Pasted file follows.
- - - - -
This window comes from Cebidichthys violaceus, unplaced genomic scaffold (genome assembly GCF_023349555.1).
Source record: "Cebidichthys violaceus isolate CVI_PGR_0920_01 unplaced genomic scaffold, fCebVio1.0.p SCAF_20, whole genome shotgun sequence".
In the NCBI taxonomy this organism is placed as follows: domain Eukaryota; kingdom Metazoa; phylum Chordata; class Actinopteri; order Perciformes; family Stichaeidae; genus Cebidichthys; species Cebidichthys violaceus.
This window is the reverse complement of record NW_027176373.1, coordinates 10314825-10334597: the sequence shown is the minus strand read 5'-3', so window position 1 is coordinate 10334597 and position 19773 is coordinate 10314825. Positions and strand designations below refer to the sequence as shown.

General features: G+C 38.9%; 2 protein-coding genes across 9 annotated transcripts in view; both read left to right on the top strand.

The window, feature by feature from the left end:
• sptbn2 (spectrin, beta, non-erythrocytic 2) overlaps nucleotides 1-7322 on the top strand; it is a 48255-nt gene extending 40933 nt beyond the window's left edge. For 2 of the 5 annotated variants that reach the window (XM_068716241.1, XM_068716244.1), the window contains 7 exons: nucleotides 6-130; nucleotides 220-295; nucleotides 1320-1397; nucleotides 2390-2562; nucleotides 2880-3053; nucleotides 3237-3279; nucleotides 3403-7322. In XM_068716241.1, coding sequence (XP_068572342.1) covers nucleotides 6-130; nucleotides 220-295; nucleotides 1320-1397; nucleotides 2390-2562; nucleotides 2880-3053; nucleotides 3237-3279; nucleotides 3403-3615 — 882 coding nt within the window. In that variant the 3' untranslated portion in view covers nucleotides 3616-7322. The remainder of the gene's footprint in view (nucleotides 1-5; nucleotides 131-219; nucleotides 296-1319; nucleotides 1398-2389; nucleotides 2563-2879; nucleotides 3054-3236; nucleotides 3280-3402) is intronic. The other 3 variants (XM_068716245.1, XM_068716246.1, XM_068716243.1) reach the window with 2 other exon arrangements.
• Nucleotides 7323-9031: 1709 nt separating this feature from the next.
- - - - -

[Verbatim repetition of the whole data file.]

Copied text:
This window comes from Cebidichthys violaceus, unplaced genomic scaffold (genome assembly GCF_023349555.1).
Source record: "Cebidichthys violaceus isolate CVI_PGR_0920_01 unplaced genomic scaffold, fCebVio1.0.p SCAF_20, whole genome shotgun sequence".
In the NCBI taxonomy this organism is placed as follows: domain Eukaryota; kingdom Metazoa; phylum Chordata; class Actinopteri; order Perciformes; family Stichaeidae; genus Cebidichthys; species Cebidichthys violaceus.
This window is the reverse complement of record NW_027176373.1, coordinates 10314825-10334597: the sequence shown is the minus strand read 5'-3', so window position 1 is coordinate 10334597 and position 19773 is coordinate 10314825. Positions and strand designations below refer to the sequence as shown.

General features: G+C 38.9%; 2 protein-coding genes across 9 annotated transcripts in view; both read left to right on the top strand.

The window, feature by feature from the left end:
• sptbn2 (spectrin, beta, non-erythrocytic 2) overlaps nucleotides 1-7322 on the top strand; it is a 48255-nt gene extending 40933 nt beyond the window's left edge. For 2 of the 5 annotated variants that reach the window (XM_068716241.1, XM_068716244.1), the window contains 7 exons: nucleotides 6-130; nucleotides 220-295; nucleotides 1320-1397; nucleotides 2390-2562; nucleotides 2880-3053; nucleotides 3237-3279; nucleotides 3403-7322. In XM_068716241.1, coding sequence (XP_068572342.1) covers nucleotides 6-130; nucleotides 220-295; nucleotides 1320-1397; nucleotides 2390-2562; nucleotides 2880-3053; nucleotides 3237-3279; nucleotides 3403-3615 — 882 coding nt within the window. In that variant the 3' untranslated portion in view covers nucleotides 3616-7322. The remainder of the gene's footprint in view (nucleotides 1-5; nucleotides 131-219; nucleotides 296-1319; nucleotides 1398-2389; nucleotides 2563-2879; nucleotides 3054-3236; nucleotides 3280-3402) is intronic. The other 3 variants (XM_068716245.1, XM_068716246.1, XM_068716243.1) reach the window with 2 other exon arrangements.
• Nucleotides 7323-9031: 1709 nt separating this feature from the next.